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Experimental Studies on Progressive Collapse Behavior of RC Frame Structures: Advances and Future Needs
International Journal of Concrete Structures and Materials volume 15, Article number: 31 (2021)
In the recent two decades, the progressive collapse of reinforced concrete (RC) frame structures attracted unprecedented research interests in the structural engineering community. Experiments are regarded as an essential method in this field since actual cases can barely provide sufficient and effective data to support rigorous research. In this paper, prevailing experimental assumptions and configurations among over 100 series of experiments are quantitatively revealed by a bibliometric collection based on systematic search in an academic database. Since numerous experiments have been reported on the progressive collapse of RC frame structures, this paper subsequently presents a state-of-the-art review summarizing both experimental consensuses and controversies constituted by three main aspects: (a) static mechanisms, (b) dynamic behavior, and (c) threat-dependent research. The significance of secondary mechanisms, existing problems of dynamic effects, and potential flaws of the threat-independent assumption are discussed in detail with experimental findings. Future needs are emphasized on research targets, correlations between experiments and design, dynamic effects, threat-dependent issues, and retrofitting. These recommendations might help researchers or designers realize a more reliable and realistic progressive collapse design of RC frame structures in the future.
If structural members failed under extreme loads like natural disasters, explosions, vehicle impacts, fires, etc., the local damage might be disproportionate to the final collapse scale, by which the term progressive collapse or disproportionate collapse is defined. Progressive collapse accidents attracted widespread attention include Ronan Point Apartment, New World Hotel, A. P. Murrah Federal Building and the 9/11 Attacks. The structural engineering community began to extensively and profoundly research the progressive collapse and structural robustness problems of building structures, especially since the 9/11 Attacks. Considering the progressive collapse is featured with low-probability-high-consequence (LPHC) that results in data scarcity of actual accidents, the understanding of progressive collapse-resisting mechanism heavily relies on the experimental study. RC structures earned considerable concerns in the field of progressive collapse research, and more than one-half of the papers are relevant to RC structures, especially the cast-in situ RC frame structure.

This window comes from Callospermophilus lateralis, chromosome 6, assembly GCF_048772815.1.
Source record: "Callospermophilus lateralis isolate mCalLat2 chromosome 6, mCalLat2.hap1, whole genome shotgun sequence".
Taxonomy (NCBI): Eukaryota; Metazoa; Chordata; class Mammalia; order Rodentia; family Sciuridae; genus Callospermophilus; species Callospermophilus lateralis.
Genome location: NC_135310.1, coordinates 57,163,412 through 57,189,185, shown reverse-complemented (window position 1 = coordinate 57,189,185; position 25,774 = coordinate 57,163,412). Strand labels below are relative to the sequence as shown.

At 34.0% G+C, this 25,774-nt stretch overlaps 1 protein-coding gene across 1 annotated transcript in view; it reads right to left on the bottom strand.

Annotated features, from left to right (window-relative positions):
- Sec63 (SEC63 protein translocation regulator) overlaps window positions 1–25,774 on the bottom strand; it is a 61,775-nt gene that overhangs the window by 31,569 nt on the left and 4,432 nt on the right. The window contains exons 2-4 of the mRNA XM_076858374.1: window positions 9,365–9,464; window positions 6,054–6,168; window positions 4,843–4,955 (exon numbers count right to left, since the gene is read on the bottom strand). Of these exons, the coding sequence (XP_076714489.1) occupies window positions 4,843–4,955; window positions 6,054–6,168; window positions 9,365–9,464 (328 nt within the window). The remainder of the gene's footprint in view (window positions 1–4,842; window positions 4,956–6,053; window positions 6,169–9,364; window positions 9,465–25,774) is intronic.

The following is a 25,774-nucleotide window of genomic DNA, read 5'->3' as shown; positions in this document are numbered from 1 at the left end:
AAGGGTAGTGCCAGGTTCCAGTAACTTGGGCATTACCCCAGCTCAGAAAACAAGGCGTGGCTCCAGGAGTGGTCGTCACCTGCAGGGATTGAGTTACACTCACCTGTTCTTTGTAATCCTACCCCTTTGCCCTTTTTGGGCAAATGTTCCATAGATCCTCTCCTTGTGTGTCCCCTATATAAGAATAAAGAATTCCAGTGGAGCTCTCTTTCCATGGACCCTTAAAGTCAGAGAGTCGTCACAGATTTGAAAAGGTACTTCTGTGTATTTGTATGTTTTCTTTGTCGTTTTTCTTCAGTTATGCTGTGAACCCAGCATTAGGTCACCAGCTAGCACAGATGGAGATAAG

Some of the most representative studies from different aspects like analytical theories, experimental studies, and numerical analyses have a profound influence on subsequent studies, for example, the simplified assessment framework proposed by Izzuddin et. al. (2008), and Vlassis et. al. (2008), the quasi-static experiment conducted by Yi et. al. (2008), and the macro-model numerical analysis developed by Bao et. al. (2008), and Khandelwal et. al. (2008). Also, experimental studies concerning slab effects are conducted by Qian and Li (2012c,2013d), Qian et. al. (2015), and Ren et. al. (2016). Further, several deficiencies in existing progressive collapse codes and design guidelines were discussed by Qian and Li (2015). Adam et. al. (2018) comprehensively reviewed advances of progressive collapse and building robustness since the twenty-first century. Factors influencing progressive collapse resistance of RC frame structures were presented by Azim et. al. (2019). Despite some critical issues about the progressive collapse of RC structures have been discussed by Qian and Li (2015), Adam et. al. (2018), Azim et. al. (2019), Alshaikh et. al. (2020), and Kiakojouri et. al. (2020), this review differs from these works by three aspects: (1) a statistics on existing experimental studies is first presented at this scale to facilitate both experienced and newly attracted researchers to tag classic and track latest works; (2) the progressive collapse behavior is discussed based on experimental findings, which could be helpful for quantification and further codification of load-resisting mechanisms, both primary and secondary, neither of which has been systematically digested by existing codes and design guidelines; and (3) the threat-dependent assumption which attracted relative minor attention is emphasized.